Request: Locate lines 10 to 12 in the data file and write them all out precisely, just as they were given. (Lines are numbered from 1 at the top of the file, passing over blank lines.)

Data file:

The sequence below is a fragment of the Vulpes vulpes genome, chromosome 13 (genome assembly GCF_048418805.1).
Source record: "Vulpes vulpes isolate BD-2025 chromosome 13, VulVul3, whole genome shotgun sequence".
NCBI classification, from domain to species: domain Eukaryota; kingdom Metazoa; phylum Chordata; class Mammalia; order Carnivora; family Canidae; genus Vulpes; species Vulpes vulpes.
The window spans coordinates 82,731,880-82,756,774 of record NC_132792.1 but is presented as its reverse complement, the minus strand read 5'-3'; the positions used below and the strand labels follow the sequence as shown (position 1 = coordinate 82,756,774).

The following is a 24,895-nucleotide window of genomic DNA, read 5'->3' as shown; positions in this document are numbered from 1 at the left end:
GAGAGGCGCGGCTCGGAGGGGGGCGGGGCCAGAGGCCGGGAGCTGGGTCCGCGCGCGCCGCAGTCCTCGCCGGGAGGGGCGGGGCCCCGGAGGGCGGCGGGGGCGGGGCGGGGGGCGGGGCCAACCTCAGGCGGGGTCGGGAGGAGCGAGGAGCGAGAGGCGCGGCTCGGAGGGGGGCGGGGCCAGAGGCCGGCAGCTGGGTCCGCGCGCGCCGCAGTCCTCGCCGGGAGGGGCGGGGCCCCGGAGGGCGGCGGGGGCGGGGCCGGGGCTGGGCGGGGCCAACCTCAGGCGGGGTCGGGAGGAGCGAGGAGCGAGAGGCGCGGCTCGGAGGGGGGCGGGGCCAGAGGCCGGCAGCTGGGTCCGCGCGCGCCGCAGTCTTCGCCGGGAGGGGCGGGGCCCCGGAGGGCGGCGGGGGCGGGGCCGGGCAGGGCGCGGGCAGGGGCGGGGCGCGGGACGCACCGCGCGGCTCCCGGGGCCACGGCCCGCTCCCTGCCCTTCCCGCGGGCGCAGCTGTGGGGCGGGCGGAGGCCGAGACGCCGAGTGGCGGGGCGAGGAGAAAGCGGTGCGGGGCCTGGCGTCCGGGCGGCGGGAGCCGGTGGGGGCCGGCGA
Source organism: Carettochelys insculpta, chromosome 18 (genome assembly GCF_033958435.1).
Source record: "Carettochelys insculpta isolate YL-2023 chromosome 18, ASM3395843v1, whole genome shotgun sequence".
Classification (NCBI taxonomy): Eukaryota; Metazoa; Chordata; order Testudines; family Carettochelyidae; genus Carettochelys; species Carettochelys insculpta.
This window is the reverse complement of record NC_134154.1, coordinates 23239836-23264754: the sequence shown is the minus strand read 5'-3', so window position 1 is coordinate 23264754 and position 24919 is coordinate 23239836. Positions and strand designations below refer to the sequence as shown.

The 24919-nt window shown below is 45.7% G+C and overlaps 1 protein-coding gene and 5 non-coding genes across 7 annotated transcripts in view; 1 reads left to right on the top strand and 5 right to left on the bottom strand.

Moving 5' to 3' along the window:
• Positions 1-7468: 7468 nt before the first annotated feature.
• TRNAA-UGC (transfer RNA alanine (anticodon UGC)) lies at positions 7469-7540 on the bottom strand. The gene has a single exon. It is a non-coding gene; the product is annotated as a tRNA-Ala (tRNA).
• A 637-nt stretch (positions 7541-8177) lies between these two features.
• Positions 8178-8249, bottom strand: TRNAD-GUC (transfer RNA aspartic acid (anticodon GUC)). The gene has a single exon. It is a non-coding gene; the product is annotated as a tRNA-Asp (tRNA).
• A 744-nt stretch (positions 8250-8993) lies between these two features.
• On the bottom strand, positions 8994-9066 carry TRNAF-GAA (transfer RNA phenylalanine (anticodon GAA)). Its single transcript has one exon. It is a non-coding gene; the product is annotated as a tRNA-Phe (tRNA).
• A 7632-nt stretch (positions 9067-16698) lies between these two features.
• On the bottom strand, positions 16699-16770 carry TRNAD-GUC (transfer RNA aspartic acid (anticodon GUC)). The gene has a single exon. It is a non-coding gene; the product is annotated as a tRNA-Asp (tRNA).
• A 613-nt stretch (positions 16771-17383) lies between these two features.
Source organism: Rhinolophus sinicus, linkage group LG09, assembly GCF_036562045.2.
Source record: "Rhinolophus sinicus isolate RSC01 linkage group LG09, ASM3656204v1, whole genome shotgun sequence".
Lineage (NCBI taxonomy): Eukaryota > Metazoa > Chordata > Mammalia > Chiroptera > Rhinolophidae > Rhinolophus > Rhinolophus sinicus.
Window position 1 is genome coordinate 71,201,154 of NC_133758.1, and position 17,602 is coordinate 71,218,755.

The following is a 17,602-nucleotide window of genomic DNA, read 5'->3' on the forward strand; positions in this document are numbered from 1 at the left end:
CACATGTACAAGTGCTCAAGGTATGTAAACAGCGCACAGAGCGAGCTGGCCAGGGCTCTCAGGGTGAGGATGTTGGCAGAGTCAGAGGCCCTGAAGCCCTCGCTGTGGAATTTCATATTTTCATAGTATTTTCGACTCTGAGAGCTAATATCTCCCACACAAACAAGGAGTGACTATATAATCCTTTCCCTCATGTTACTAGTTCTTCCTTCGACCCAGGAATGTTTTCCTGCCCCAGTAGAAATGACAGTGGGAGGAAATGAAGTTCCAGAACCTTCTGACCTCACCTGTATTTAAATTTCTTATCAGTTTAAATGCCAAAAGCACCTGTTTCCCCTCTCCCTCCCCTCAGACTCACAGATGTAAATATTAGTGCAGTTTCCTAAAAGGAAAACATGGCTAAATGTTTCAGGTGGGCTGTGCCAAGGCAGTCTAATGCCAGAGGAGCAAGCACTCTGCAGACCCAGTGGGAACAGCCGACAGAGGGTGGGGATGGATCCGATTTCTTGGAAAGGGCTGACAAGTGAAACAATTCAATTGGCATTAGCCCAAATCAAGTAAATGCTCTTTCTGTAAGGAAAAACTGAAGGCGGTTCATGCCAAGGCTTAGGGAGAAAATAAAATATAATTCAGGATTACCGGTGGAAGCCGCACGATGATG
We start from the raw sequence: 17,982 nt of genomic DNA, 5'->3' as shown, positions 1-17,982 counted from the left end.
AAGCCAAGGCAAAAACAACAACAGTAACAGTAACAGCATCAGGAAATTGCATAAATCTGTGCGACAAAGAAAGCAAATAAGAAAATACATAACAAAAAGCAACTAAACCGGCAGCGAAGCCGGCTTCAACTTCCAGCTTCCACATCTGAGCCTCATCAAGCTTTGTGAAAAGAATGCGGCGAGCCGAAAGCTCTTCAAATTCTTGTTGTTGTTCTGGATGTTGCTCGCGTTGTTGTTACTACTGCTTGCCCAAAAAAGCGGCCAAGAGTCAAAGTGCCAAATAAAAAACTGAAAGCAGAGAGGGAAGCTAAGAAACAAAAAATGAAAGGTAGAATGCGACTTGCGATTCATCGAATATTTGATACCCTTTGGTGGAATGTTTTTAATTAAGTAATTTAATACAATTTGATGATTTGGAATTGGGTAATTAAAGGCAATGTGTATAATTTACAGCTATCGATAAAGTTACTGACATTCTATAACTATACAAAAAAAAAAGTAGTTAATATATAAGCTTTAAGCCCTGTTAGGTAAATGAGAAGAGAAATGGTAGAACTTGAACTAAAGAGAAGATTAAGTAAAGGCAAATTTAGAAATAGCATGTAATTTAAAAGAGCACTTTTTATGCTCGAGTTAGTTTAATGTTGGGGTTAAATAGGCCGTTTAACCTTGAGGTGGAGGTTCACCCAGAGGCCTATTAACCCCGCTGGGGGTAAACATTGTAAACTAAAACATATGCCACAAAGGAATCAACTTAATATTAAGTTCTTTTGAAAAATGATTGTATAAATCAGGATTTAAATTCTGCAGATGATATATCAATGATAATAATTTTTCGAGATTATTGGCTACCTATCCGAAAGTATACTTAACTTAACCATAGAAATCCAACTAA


This window is the reverse complement of record NC_134154.1, coordinates 23239836-23264754: the sequence shown is the minus strand read 5'-3', so window position 1 is coordinate 23264754 and position 24919 is coordinate 23239836. Positions and strand designations below refer to the sequence as shown.

The 24919-nt window shown below is 45.7% G+C and overlaps 1 protein-coding gene and 5 non-coding genes across 7 annotated transcripts in view; 1 reads left to right on the top strand and 5 right to left on the bottom strand.

Moving 5' to 3' along the window: